Some further literature on electrolysis (also known as ‘stray current’)
Electrolysis in an automotive cooling system can be hazardous to the lifespan of metal and in particular aluminium. It is often left unnoticed until it is too late and leaks have already begun forming.
Electrolysis is extremely corrosive and eats away the inside lining of aluminium parts, especially thinner parts like aluminium heater cores. Low current such as 0.15 to 0.20 volts can damage an aluminium engine block and many of its components. Aftermarket systems that have been added, such as, stereos or RT Radios sometimes require additional grounds.
It is caused by current passing through the coolant making contact with the metal components in the cooling system. This sometimes happens after adding an aftermarket part or breaking a ground, and can be fixed by simply replacing the ground. Either way to correct this type of electrolysis, the part or connection causing the excess current must be found and repaired.
The second and most common type of electrolysis is when the coolant breaks down or the ratio between the coolant and the water is predominantly water. As the coolant wears it acts like a catalyst for electrical current. This small amount of electrical current may be flowing through the coolant corroding the different metal (especially aluminium) parts.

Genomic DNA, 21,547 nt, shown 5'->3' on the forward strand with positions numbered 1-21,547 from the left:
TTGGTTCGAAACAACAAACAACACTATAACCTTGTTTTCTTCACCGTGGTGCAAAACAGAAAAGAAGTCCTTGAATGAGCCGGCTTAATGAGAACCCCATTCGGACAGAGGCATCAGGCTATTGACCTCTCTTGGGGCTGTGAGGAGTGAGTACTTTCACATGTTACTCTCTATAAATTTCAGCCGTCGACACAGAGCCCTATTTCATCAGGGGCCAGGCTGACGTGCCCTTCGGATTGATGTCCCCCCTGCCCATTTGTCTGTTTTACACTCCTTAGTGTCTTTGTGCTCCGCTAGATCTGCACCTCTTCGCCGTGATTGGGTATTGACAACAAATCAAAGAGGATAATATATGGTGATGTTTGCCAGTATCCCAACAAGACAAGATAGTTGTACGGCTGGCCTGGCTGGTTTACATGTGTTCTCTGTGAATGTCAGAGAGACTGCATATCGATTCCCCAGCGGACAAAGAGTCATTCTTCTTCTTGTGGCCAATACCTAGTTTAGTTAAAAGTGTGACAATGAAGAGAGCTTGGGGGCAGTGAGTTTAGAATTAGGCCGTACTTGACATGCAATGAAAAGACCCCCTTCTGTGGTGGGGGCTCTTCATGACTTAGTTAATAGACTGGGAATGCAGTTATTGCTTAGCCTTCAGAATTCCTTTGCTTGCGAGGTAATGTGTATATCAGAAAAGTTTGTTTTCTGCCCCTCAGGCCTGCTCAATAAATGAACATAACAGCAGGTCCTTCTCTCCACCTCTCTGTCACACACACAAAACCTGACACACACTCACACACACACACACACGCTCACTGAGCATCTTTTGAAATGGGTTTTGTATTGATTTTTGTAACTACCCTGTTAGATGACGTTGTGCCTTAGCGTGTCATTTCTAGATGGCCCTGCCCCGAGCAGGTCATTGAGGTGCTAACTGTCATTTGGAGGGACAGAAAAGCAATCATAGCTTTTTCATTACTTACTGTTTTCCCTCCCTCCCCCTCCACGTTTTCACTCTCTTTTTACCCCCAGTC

Over time coolant breaks down and becomes slightly acidic and must be replaced. Changing and flushing the coolant will correct this second type of electrolysis. This does not mean that straight coolant is best either because water (distilled, demineralised or reverse osmosis water) is actually beneficial in maintaining proper engine cooling. Most manufacturers offer a pre-mix somewhere around 50/50.